So “piracy” led me to homebrew and I even started contributing to it with what I can so far.

    Here is a conclusion I have for the whole matter : being able to play pirated games attracts ALOTTT of people, and very quickly, but human nature kicks in, and people just get bored of it and realize they can only play a handful of games and enjoy them really, then they start trying different things on their console, and that’s homebrew, and suddenly you get more active people in the homebrew community.

  26. Ouma says:

    PSP and wii have been the most appealing consoles hack-wise. 3Ds is becoming one of them too. Wii U needs more developpers but I think they are increasing so far. Even an announcement of an IOSU exploit made a lot of people buy a new wii U. Let alone if tools were developped later.
    Also for consoles I’m generally a nintendo fan, but I did consider buying a PS4 when the kernel exploit appeared. Linux seems to be appealing too, but I will not pay that much money for PS4 just for linux since I’m not that much interested in it versus PC gaming-wise.

    • Ouma says:

      And yeh I’m not afraid to say that if backup loading is enabled on ps vita, I’ll rush to buy one ! I don’t play much these days, but for the sake of curiusity I would like to try ps vita games without having to pay for each cartridge, I also like to buy consoles for my nephew and nieces with good amount of games without having to pay a fortune, for example when CFW appeared I bought 3 3Ds consoles for my nieces with CFW and games installed in SD card.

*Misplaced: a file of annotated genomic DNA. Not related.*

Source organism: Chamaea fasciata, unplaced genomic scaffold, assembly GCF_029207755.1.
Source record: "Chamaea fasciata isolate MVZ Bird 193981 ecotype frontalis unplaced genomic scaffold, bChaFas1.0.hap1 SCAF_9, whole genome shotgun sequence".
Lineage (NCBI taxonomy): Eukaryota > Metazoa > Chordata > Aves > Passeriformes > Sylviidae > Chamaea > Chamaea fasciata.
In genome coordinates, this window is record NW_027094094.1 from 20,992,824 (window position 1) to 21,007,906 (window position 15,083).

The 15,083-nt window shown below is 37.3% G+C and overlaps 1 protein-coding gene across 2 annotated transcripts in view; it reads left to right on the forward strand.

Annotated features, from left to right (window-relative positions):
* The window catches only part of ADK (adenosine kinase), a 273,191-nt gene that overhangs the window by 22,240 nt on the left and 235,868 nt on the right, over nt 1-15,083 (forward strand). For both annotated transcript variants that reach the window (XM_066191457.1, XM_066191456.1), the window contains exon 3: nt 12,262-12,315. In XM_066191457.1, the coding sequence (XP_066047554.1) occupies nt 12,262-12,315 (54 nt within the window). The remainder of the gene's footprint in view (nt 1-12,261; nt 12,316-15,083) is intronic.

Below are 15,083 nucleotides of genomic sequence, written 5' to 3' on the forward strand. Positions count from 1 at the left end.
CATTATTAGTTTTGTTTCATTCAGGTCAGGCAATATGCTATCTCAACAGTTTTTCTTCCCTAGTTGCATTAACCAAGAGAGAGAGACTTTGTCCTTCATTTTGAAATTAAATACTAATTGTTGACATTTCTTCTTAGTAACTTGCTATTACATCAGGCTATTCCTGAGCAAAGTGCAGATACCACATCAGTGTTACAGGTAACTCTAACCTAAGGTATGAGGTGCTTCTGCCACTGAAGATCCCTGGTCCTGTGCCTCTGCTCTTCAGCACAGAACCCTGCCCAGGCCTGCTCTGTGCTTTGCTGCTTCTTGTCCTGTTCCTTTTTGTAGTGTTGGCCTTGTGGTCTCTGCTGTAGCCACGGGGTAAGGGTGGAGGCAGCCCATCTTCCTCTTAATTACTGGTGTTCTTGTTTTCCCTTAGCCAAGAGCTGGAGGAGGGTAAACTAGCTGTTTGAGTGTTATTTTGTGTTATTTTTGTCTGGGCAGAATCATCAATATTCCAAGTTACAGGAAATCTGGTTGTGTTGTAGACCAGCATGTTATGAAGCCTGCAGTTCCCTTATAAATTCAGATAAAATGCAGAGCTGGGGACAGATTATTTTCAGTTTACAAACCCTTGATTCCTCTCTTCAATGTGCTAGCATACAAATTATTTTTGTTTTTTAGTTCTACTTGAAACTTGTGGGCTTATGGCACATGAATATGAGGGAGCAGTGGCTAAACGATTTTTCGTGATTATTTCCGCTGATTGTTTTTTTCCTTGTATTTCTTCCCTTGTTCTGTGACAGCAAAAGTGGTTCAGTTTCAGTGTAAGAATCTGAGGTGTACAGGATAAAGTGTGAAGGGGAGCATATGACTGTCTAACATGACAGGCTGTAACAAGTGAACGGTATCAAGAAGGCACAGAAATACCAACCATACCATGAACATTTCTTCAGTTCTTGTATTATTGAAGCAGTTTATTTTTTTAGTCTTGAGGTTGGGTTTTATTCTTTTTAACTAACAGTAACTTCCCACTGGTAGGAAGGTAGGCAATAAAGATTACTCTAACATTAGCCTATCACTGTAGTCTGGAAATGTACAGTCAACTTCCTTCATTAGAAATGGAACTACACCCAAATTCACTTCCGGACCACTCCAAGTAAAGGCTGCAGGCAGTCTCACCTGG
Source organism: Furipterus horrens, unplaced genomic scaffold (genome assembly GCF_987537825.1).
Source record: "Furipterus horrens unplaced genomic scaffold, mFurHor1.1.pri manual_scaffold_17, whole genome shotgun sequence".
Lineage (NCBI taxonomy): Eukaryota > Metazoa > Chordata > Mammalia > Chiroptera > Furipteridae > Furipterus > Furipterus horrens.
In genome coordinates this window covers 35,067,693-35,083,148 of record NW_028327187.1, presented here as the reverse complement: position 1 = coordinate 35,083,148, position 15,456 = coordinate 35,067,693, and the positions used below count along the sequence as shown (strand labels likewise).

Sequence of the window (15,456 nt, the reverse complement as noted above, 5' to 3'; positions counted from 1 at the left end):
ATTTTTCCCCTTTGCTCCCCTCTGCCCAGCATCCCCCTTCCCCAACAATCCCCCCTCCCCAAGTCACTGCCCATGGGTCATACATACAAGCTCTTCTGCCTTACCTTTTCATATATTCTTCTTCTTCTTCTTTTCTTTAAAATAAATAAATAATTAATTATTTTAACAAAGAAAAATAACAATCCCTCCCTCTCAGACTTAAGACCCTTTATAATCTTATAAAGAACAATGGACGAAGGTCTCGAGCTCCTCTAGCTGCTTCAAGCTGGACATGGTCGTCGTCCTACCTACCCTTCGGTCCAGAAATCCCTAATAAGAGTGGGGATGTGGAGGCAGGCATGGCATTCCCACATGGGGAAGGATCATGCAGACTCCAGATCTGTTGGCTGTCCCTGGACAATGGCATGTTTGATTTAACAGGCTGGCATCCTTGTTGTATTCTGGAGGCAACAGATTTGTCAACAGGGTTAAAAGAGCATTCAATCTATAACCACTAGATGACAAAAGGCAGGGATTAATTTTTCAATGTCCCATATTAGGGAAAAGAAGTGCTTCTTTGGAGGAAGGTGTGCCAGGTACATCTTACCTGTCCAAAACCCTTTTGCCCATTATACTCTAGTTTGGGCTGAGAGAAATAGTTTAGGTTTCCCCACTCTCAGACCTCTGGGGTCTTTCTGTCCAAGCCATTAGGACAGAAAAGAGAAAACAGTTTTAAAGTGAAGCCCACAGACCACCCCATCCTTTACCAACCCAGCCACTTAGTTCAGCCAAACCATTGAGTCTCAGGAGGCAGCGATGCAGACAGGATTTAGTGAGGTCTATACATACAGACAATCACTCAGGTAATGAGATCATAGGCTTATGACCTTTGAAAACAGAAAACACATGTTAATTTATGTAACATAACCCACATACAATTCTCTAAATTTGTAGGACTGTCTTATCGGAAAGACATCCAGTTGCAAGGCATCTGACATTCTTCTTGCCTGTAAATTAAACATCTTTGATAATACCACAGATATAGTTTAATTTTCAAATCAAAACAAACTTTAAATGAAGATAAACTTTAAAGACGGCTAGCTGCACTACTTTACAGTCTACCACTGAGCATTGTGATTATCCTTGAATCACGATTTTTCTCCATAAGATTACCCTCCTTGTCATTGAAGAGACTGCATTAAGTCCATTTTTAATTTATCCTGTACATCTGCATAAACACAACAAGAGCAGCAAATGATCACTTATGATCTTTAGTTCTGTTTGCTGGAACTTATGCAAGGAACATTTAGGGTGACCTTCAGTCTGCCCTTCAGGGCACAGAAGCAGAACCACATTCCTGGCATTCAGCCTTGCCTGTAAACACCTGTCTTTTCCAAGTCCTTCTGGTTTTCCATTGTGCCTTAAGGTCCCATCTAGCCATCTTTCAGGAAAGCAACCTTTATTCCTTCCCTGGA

27. allim says:

    everybody runing there mouth the world could end tomorrow and what will happend with all this. gone so let the people do what they like just saying

  28. bob says:

    majority of home-brew are emulators, which in theyre own way are complete piracy tools, so yes piracy is a huge part of homebrew, though most people dont much care about out of production old consoles or games.

  29. Arnaldo says:

    You can have any opinion about but piracy and tecnology are the same. They’ll always win at the end.

  30. seth says:

    Emulation is just piracy of older consoles so its very hypocritical to be against piracy then be all for emulation

  31. John says:

    OF course emulation is piracy. I mean, who owns all 1k of the games in their snes romsets? No doubt some people will come in here and lie and say they do or say “but some games are hard to find or are being sold for thousands!!!”. That’s the same as trying to justify piracy with the reason that games are too expensive to buy and they’re region locked.